It’s official: Jeb Bush is no longer the leading contender to become the Republican candidate for president. Instead, prediction markets now rate Marco Rubio as far more likely to get the nod.
One broad measure of the betting markets puts Mr. Rubio’s chances at 34 percent versus Mr. Bush’s at 23 percent.
The extent of this reversal is stark. Mr. Bush’s name recognition, executive experience and links to the Republican establishment led the betting markets to rate him the most likely winner even before he announced his candidacy. He took an early and commanding lead in fund-raising and won the most endorsements from fellow Republicans. He also led in most national polls, at least until mid-July, when Donald Trump wrestled the national spotlight from him and has continued to entertain its bright glare. Recent polls suggest that only around 7 percent of potential Republican voters plan to vote for Mr. Bush.Indeed, Philip Rucker, Ed O'Keefe and Sean Sullivan write at The Washington Post that Bush is cutting salaries.
Privately, some donors have been fretting and eyeing Sen. Marco Rubio (R-Fla.), who won plaudits for his debate performances and has shown momentum in polls as an establishment alternative. Donors said senior campaign officials have sought to quiet their concerns. Finance director Heather Larrison held a conference call this week explaining the steps the campaign was taking to improve its financial outlook.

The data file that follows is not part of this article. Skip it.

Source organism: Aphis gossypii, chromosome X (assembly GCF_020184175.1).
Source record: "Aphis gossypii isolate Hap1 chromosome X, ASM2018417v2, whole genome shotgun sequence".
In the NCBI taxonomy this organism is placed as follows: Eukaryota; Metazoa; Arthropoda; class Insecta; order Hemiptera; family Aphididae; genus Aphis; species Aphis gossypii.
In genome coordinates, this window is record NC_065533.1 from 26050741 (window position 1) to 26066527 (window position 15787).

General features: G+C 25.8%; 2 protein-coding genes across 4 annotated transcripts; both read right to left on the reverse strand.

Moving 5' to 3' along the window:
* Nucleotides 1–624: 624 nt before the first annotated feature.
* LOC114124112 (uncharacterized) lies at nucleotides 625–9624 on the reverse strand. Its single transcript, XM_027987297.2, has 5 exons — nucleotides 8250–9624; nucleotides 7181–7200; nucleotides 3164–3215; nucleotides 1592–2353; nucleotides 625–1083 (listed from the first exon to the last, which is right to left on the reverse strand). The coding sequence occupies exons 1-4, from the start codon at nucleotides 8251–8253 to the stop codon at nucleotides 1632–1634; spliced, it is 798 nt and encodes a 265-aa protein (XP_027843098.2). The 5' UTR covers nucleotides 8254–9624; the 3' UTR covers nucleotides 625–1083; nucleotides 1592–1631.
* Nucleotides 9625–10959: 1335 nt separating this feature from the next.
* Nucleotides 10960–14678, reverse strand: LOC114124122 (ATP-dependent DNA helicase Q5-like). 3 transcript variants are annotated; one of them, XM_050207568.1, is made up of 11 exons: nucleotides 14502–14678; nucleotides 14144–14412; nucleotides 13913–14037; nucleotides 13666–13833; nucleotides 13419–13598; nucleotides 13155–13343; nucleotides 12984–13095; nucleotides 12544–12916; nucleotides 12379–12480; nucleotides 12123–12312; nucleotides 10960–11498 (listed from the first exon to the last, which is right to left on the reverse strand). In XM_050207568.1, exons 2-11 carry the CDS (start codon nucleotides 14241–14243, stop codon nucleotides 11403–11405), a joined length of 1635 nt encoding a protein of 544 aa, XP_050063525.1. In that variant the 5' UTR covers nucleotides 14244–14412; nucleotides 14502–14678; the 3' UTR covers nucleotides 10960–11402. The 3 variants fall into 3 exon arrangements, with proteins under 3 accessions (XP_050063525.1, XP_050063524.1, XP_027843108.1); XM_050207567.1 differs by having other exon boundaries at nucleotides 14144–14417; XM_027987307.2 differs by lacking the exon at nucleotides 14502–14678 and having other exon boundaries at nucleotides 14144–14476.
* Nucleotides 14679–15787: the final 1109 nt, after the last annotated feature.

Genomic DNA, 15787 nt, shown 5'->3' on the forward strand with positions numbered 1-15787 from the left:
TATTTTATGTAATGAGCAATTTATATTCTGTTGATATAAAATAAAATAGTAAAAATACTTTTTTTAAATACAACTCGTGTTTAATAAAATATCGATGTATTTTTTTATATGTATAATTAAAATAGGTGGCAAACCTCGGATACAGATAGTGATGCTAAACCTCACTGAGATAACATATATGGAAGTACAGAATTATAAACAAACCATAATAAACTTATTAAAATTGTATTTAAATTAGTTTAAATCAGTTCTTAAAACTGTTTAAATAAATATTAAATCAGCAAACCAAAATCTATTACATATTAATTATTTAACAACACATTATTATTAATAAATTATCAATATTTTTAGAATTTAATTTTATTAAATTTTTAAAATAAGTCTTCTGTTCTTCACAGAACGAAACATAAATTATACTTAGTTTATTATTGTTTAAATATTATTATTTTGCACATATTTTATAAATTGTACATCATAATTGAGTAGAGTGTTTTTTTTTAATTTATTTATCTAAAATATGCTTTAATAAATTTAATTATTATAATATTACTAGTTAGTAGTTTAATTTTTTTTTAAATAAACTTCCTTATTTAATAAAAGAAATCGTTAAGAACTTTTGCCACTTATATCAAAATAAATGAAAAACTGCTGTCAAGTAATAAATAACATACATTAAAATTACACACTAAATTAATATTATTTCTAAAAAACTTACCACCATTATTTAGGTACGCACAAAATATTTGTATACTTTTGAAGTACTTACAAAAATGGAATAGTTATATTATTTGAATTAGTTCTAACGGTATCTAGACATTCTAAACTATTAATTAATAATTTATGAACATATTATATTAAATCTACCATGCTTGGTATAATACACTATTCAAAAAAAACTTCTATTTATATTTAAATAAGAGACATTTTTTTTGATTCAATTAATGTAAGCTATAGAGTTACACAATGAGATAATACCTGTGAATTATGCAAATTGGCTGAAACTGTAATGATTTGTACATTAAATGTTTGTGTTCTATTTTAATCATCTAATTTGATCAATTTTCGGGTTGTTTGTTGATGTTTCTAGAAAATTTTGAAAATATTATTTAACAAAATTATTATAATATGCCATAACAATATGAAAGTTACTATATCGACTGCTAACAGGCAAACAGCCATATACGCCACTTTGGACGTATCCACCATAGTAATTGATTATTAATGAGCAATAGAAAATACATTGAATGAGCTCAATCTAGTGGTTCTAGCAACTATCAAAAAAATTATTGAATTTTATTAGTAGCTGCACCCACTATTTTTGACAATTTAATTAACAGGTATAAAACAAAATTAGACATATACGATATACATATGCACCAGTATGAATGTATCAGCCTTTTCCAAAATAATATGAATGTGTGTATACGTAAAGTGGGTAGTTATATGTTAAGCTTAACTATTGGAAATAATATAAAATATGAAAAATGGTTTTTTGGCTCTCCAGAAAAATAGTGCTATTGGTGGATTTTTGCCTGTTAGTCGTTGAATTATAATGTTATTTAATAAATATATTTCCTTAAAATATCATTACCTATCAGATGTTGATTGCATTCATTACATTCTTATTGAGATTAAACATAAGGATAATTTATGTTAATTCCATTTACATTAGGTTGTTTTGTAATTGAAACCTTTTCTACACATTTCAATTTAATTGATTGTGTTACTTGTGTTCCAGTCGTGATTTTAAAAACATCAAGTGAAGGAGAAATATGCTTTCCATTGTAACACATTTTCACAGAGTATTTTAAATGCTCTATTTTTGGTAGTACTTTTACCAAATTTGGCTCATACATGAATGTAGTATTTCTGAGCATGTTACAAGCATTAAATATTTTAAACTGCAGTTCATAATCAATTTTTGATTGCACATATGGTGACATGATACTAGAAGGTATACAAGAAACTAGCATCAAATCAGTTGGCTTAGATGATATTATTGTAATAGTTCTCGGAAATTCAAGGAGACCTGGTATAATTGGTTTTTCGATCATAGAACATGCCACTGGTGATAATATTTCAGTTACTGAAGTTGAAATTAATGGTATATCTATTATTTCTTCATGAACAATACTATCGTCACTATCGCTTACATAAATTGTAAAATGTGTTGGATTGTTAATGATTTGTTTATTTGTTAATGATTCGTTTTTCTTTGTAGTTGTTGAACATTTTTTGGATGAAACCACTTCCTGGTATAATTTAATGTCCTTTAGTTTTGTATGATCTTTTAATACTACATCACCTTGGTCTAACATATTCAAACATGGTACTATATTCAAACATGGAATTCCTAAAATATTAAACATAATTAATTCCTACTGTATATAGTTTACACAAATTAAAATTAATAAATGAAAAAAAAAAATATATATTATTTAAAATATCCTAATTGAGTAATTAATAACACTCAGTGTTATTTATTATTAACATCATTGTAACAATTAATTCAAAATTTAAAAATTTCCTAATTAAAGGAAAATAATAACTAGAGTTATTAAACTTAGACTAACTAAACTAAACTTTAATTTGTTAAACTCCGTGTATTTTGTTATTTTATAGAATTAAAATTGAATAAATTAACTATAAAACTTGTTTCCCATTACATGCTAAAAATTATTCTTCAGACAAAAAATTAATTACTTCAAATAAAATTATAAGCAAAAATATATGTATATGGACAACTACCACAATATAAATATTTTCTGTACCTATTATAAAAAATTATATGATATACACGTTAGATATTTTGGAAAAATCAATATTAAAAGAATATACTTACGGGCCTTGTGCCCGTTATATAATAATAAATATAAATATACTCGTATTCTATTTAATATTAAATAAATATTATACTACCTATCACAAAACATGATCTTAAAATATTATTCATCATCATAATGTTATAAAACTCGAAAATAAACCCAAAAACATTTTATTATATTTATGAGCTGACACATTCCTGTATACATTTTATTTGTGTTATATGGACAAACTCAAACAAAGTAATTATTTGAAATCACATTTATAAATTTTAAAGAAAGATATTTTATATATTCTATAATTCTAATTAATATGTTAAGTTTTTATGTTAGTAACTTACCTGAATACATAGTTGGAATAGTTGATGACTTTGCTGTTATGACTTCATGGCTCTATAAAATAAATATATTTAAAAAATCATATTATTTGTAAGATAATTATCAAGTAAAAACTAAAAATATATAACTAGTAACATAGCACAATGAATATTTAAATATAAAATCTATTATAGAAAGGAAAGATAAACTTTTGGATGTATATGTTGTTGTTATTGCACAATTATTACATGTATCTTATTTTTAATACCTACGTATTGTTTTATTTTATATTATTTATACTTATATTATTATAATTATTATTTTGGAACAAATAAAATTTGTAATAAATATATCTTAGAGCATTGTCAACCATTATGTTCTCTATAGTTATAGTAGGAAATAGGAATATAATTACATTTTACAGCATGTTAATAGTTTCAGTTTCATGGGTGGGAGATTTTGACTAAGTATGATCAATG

But one Bush fundraiser who requested anonymity to speak freely said: “It feels very much like a death spiral, and it breaks my heart. I don’t know anyone who wants to reinvest now.” The campaign, this person added, has been “head-scratchingly bad in every element. I wouldn’t be shocked in 60 days from now if he wasn’t in the race.”What happened to Bush? Henry Olsen compares him to Rip Van Winkle:
If this seems harsh, consider the facts. Jeb has not run for office since his easy re-election in 2002. He has not had a tight, competitive race since 1998, and he has not run in a GOP primary since 1994. When Jeb ran his tough races, his brother had not yet won the Presidency; 9/11 had not happened; economic growth was both plentiful and widely shared. Latino immigration had not yet reached the level that has sparked the immigration wars of the last decade, and the Republican base had not exploded in anger over the sense that its leadership, including his brother, had betrayed them time and time again.
And, of course, Barack Obama had not yet been elected. Obama’s ambitious agenda has moved the country much farther to the left than when Bush was active in politics.
One can see how Bush has struggled with these changes time and time again. His two policy passions seem to be education and immigration reform. These were state of the art conservative priorities in 2000 when W ran, but have long since stopped being animating features of the movement. NCLB is widely derided on the right and Common Core is seen as the further federalization of education in the same vein as his brother’s landmark effort. Doubling down on these priorities, as Bush has done, has simply reinforced the notion that he is running on yesterday’s platform.